By Shadow Minister for Disability Josh Willie

For hundreds of Tasmanians living with a disability, there is nothing more important than the dignity of work and the sense of purpose and stability that comes with having a job.

Australian Disability Enterprises (ADEs) are not-for-profit organisations that provide supported employment to people living with a disability.

Labor went to the March election with a policy to set a target to purchase goods and services from local ADEs.

Spending at least 2 per cent of the supplies and consumables budget would provide business opportunities and the chance to offer more training.

ADEs not only offer jobs but the chance for inclusion and the opportunity to contribute.
The sector began when the families of people with a disability established workshops.

Organisations like Oak-Possability started Oakdale Workshop in Tasmania in 1964 and others followed.

The focus was not only to see their kids in work but to battle and change community attitudes.

One of the many success stories is Dylan who, through his work experience at Oakdale Industries, has started his own business.

Dylan’s Mowing Service operates across Hobart.

Dylan says Oakdale has supported him into his dream job — acting as his own boss and working outdoors.

Tasmanians like Dylan should remind us of the United Nations principle that people living with a disability have the right to economic security and useful work.

Tasmania has a 55-year history of achieving just that.

But our government should not overlook that proud history and should not exclude these important organisations.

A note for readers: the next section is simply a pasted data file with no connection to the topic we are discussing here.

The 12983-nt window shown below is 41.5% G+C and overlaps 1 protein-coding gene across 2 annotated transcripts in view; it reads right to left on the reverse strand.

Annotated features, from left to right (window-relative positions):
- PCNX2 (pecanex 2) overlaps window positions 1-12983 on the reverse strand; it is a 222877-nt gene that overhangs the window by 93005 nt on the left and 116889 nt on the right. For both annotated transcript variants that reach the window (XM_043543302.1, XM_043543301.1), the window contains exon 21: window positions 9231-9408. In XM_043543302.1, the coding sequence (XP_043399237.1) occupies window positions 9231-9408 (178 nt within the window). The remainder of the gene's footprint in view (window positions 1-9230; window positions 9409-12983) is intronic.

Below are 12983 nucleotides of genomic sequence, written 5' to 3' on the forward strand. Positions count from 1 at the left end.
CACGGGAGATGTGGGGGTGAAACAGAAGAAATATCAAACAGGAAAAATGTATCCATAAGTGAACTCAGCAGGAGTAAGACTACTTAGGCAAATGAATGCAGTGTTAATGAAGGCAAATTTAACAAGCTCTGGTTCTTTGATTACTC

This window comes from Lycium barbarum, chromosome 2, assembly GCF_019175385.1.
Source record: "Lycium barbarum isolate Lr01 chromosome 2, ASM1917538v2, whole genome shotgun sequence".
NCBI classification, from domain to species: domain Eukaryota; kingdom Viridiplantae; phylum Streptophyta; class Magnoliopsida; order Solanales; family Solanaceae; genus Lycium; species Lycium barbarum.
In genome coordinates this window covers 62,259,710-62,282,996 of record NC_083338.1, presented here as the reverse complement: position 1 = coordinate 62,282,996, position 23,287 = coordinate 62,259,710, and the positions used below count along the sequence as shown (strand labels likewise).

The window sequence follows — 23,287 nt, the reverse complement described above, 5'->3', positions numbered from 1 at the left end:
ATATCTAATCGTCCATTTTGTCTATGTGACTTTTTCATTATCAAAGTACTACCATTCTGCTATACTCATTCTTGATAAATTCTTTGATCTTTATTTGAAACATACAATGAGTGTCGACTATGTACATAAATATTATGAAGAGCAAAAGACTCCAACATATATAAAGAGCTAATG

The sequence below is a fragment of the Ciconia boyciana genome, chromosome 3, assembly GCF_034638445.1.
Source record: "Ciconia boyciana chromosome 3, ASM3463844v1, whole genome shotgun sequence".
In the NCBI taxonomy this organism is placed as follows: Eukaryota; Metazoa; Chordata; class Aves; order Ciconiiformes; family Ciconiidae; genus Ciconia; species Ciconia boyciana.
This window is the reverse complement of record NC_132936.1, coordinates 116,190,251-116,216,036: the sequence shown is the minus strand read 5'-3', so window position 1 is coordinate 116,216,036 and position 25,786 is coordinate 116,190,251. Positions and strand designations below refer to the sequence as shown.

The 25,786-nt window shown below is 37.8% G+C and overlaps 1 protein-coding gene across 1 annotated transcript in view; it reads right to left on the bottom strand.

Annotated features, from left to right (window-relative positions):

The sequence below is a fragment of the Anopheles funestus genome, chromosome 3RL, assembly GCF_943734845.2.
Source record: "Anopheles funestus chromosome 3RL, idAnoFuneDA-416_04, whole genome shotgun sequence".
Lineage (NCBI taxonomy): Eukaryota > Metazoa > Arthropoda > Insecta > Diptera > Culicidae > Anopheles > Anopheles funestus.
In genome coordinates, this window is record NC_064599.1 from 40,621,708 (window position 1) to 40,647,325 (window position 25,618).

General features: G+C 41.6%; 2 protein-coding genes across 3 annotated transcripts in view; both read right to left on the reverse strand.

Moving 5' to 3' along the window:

There are 11 ADEs owned and operated by Tasmanian not-for-profits and they employ about 500 Tasmanians.

ADEs enable workers with a disability to carry out jobs including packaging, assembly, production, recycling, screen printing, gardening as well as cleaning and food services.

They offer conditions similar to other employers and are valued by the employees.

ADEs are funded by the Commonwealth Government’s Social Services Department but state governments have a role to play.

Last year, National Disability Services signed an agreement with the Hodgman Government to streamline the process for government departments to procure the services of ADEs.

Despite the agreement, there are no formal policies to mandate government to use ADEs.

And, it was revealed, Tasmanian government agencies are not required to identify contracts awarded to ADEs.

I think most Tasmanians would agree that the Government should be procuring ADE services, as well as keeping meaningful data.

The Government should use its purchasing power to inject much-needed revenue into these organisations, which in turn create more jobs and investment.